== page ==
Irish American author Mike Farragher released his latest collection of short stories 9 Rooms in Ballyglunin on March 17.

Set in a uniquely welcoming bed and breakfast in the west of Ireland, where guests check in with change on their minds, the idea for the collection came to him on a recent inspirational trip to old sod.

“I stayed in a terrific B&B in County Galway last year where the innkeeper told me that she had quit her job to concentrate on her establishment full time,” Farragher tells the Irish Voice. “In conversation on the first night she said, “The character's that come in here, I could write a book about them.” And I told her that she better hurry up before I do, because it sounded like a pretty good idea.”

9 Rooms in Ballyglunin introduces us to Fiona Burke, fictional proprietor of the a bed and breakfast and each of her guests checks in as their lives are coming apart or being reassembled.

Ballyglunin, by the way, is a real village located close to Tuam, County Galway, the town that became notorious after the Tuam Mother and Baby Home scandal hit the headlines with accounts of infants being buried in a former septic tank.

“There were two things going on as I wrote this. On one part of town they were trying to raise money to memorialize the Ballyglunin Train Station, which had been a location in the film The Quiet Man. Then right across town there was the scandal of the 700 babies buried in the back yard of the orphanage. I thought that was a very interesting landscape to pain with stories. There was a celebration of the past and an attempt to hide from a horrible aspect of the past in this rural local. It was The Quiet Man on one side and lets try to keep this quiet on the other.”

Faragher's father's side of the family originally hails from Ballyglunin and although his son was born and raised in the States he spent longs summers there growing up which taught him how to decode what visitors miss.

“I spent a lot of summers in the area visiting the grandparents for three or four weeks at a time. The best review I ever got referred to me a Yank, but not quite.” That's praise indeed from the insular locals, who jealously guard the integrity of the tribe. “It was one of those back handed compliments. They knew I'd been around long enough to figure out what the real deal was.”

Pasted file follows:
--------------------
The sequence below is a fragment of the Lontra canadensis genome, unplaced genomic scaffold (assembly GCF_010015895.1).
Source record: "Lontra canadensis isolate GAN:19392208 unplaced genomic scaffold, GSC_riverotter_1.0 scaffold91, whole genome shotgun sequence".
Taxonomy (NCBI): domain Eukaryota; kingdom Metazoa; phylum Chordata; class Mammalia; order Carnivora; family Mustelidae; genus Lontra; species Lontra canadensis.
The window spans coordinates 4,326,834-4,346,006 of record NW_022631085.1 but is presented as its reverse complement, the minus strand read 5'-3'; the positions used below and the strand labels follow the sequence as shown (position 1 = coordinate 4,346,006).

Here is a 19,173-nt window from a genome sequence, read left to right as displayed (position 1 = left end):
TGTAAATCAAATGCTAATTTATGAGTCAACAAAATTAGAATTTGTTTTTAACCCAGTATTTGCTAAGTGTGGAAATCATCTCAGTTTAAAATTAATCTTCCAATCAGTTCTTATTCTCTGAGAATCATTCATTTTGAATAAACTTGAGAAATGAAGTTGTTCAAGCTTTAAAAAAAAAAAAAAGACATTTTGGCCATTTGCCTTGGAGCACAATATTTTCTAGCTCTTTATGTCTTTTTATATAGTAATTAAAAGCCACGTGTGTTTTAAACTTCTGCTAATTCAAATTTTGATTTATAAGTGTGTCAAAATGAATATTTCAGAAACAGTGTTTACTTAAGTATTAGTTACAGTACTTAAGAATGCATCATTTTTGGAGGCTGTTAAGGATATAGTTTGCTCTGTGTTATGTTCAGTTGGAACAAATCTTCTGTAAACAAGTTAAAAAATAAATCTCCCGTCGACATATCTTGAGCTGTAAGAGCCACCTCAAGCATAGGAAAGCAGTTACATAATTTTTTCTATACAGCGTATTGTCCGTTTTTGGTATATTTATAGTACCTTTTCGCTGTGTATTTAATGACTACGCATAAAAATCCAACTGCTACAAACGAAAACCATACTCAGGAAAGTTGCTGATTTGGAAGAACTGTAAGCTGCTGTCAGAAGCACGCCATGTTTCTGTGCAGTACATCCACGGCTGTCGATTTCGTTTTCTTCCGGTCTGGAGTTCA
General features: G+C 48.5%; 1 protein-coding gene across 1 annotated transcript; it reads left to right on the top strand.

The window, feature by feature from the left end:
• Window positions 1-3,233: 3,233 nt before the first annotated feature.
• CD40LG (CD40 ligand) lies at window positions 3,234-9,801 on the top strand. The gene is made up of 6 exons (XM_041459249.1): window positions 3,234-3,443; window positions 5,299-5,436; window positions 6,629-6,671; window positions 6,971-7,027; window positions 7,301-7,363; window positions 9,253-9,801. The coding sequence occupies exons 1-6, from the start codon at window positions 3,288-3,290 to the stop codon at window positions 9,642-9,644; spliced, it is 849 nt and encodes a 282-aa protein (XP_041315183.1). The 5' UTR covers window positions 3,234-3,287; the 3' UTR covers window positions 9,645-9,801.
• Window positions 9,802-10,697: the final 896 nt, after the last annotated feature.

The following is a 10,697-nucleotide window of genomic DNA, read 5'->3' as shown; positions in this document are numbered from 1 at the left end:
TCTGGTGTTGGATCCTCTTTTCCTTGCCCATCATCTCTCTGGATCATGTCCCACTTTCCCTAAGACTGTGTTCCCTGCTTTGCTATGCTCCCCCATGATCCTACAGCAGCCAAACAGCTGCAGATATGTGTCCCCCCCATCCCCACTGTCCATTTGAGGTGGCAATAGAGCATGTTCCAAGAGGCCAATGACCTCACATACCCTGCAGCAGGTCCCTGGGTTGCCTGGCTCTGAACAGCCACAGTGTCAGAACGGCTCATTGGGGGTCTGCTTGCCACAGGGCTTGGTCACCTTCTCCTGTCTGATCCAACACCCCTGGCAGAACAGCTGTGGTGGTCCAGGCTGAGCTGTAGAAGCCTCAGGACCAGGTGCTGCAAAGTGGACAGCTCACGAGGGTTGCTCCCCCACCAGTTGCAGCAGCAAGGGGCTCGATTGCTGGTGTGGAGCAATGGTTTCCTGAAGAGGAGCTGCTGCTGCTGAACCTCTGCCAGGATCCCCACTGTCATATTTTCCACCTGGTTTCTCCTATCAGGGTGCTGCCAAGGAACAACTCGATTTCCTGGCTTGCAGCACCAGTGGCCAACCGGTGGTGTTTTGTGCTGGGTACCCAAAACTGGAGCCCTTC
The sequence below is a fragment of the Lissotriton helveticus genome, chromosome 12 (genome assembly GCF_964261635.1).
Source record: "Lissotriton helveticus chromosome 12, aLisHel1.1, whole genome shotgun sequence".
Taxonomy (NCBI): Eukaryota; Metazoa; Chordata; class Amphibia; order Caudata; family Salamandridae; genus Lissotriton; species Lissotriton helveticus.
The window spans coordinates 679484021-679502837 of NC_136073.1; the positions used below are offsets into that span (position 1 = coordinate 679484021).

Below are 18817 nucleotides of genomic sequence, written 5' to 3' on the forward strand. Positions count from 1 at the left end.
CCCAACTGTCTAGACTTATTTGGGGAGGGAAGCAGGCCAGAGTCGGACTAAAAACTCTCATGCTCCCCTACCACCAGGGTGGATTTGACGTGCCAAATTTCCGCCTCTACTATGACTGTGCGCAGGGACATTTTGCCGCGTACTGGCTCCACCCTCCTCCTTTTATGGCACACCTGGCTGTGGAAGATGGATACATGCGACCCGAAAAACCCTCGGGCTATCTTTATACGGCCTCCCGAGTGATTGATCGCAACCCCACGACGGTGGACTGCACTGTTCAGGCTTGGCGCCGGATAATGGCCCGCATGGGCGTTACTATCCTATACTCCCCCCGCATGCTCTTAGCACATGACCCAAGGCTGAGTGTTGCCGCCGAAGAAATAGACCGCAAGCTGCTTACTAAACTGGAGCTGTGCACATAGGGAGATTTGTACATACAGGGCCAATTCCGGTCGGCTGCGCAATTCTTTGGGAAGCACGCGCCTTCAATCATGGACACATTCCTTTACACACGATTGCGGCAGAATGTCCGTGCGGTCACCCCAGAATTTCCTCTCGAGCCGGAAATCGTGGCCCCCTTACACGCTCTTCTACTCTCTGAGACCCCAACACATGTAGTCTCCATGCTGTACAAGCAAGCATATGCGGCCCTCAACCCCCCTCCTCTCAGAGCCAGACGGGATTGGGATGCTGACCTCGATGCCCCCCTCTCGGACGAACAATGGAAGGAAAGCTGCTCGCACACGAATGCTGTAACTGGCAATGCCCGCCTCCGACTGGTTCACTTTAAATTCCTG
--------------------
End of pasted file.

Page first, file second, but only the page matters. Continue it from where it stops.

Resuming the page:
But Farragher is attentive to authenticity from the Irish American side of the equation too. “I think The Brother's McMullan was the last film I saw that was somewhat evocative of the Irish American experience. Most of the time its just this shamrockery portrayal and that's not a match for the very creative sharp tongued, sharp witted people I associate with.”

The time is right to portray Irish Americans as they truly are and that's exactly what he's been busy doing, he says. His first story collection This Is Your Brain On Shamrocks still gets so many comments from readers that he's adapted the collection for the small screen (a pilot series was recently filmed in Kansas, with the hope it will go to series).

“Watching the actors work was so rewarding and the town was just buzzing about it. I went to the Kansa City Irish Center and I was greeted like family. I think they saw it as an opportunity to tell our story.”

Farragher is simultaneously releasing an audiobook this month of his This Is Your Brain on Shamrocks series, which he describes as humorous personal essays about growing up Irish, Catholic, and guilty in the swamps of his native New Jersey.

“Many readers were asking for an audiobook version and the process of recording it was a totally new avenue of self-expression. I found my voice all over again in the process!”

Farragher will launch a book tour in both America and Ireland in the spring. For more information or to order a copy of 9 Rooms in Ballyglunin visit